Marsalis calls jazz democracy in action

19 Sep

He’ll bring his band to the Ford Center on Monday.

Want more from Marsalis?
Find more from our Q&A with Wynton Marsalis in Thursday’s edition of

By M. Scott Morris
Daily Journal

OXFORD – Jazz great Wynton Marsalis has rounded up a band full of talented folks and he’s bringing them to the University of Mississippi’s Ford Center on Monday.

Q: What’s the relationship between jazz and Democracy?
A: Jazz requires each member to improvise but it won’t work for a soloist or an ensemble if the musicians don’t play in balance.
When you’re playing in a group, you have rights and responsibilities in that group, you know the Bill of Rights, the Constitution, so you can make informed decisions – decisions on how to listen and decisions on how to respond.
From there, one can make a modern statement and a personal one. You work together to achieve the ultimate goal of an ongoing swinging groove.

Q: Do you have an iPod or MP3 player?
A: No, I don’t have an iPod or a computer but most of the cats in the band don’t leave for a tour without their iPods. I’ll listen to music that I want us to play for the season at Jazz at Lincoln Center like arrangements of Gil Evans or the best of big band music – two programs we’ll be doing this season in New York.

Q: By the way, my family loves “Joe Cool’s Blues.” Are those songs from the “Peanuts” cartoons as fun to play as they are to hear?
A: That was a fun album to play on because it took me back to when I was a boy.
Around that time, the only time you would hear jazz on television was when a “Peanuts” special came on and you heard people swinging on TV and the music is so upbeat and happy.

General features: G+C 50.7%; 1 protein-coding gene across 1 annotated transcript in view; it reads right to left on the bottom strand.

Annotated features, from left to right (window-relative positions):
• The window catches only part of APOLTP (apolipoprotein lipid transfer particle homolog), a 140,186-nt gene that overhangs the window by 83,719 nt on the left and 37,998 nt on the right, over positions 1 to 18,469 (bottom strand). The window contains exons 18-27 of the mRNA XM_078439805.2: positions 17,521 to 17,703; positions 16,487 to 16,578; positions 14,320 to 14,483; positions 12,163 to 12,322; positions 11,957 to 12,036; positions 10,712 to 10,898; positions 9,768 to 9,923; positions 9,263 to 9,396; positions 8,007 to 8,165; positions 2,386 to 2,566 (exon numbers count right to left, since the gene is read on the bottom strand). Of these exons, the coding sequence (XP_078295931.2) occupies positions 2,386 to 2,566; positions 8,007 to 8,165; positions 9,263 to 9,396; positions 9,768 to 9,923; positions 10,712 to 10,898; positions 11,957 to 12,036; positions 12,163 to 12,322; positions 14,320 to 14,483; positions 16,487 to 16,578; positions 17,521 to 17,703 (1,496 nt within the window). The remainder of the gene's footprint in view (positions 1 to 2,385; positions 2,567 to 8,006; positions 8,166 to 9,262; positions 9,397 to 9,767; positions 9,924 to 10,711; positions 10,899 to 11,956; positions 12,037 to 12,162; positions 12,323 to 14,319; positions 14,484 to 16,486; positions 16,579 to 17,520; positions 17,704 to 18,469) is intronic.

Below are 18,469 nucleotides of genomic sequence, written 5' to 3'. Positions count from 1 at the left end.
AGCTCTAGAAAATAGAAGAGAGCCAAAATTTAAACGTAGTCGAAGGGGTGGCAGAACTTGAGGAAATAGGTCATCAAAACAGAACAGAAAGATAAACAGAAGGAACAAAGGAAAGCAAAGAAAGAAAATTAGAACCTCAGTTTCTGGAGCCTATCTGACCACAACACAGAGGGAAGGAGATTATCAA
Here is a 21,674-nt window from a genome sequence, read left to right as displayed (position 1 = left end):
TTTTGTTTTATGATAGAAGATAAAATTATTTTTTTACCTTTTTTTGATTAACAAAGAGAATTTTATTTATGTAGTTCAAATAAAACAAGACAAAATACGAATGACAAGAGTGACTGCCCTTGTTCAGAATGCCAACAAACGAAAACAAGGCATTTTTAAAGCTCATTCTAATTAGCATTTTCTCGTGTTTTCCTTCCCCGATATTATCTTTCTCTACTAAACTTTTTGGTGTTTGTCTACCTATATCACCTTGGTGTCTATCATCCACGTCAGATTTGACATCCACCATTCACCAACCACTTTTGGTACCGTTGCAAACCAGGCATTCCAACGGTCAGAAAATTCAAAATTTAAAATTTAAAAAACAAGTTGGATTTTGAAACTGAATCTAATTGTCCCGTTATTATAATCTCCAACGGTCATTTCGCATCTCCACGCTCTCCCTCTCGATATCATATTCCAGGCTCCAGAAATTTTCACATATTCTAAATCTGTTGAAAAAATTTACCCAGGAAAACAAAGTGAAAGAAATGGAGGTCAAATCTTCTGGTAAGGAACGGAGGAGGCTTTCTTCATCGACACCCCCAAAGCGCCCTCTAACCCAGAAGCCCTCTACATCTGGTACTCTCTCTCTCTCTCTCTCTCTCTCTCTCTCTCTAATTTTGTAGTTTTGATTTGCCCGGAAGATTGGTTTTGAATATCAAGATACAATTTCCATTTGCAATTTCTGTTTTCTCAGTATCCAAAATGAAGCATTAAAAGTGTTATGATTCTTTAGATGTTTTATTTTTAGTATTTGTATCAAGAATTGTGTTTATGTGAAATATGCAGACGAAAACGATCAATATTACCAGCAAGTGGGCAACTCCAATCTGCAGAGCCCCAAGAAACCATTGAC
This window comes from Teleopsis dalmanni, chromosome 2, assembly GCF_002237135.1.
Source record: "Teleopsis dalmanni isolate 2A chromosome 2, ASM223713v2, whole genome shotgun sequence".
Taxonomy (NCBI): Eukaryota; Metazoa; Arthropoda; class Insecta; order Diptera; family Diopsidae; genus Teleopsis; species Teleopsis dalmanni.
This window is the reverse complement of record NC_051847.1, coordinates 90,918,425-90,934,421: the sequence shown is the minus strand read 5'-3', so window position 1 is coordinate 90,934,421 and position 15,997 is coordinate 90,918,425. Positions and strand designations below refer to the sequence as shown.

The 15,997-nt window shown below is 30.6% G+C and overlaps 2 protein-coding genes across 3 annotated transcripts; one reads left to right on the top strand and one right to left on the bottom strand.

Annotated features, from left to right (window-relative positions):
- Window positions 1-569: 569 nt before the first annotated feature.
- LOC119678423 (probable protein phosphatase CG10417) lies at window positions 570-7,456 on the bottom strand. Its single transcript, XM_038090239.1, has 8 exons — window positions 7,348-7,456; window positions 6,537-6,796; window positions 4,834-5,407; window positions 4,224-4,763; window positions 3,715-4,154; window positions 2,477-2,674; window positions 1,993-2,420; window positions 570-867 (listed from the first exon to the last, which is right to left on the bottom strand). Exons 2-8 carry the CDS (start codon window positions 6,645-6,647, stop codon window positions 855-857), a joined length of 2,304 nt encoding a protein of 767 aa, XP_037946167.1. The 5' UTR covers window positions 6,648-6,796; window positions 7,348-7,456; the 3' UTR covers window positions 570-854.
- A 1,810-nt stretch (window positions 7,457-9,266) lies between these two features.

Vince Guaraldi composed for the “Peanuts” television specials and we were aware that my father knew him. So that made us think our father was important. Thinking back about that was always fun – the personal connection.

Q: What sized band will you bring with you? Any singers in the group?
A: We’ve played with singers for years, but on this tour, it’s just the band. The Jazz at Lincoln Center Orchestra is made up of 15 of the world’s greatest jazz musicians, from all over: In our trumpet section we’ve got Marcus Printup, Ryan Kisor and Brandon Lee, who is filling in for Sean Jones.
In our trombone section, we’ve got Vincent Gardner; another young player, Chris Crenshaw; and our newest member is Elliot Mason.
Our sax section is 77-year-old Joe Temperly, Walter Blanding, Ted Nash, Victor Goines from New Orleans and Sherman Irby from Alabama.
And our rhythm section are Dan Nimmer on piano, Carlos Henriquez on bass and Ali Jackson on drums.

If you’re looking for something beyond the same ol’, same ol’, you’ll want to be at the University of Mississippi’s Ford Center at 8 p.m. Monday when Wynton Marsalis and his jazz band deliver the goods. Tickets range from $65 to $55, and they’re available by calling (662) 915-7411.

One Response to “Marsalis calls jazz democracy in action”

  1. Luigi September 21, 2007 at 2:34 am #

    We’ll link your interview on Wynton’s official web site.


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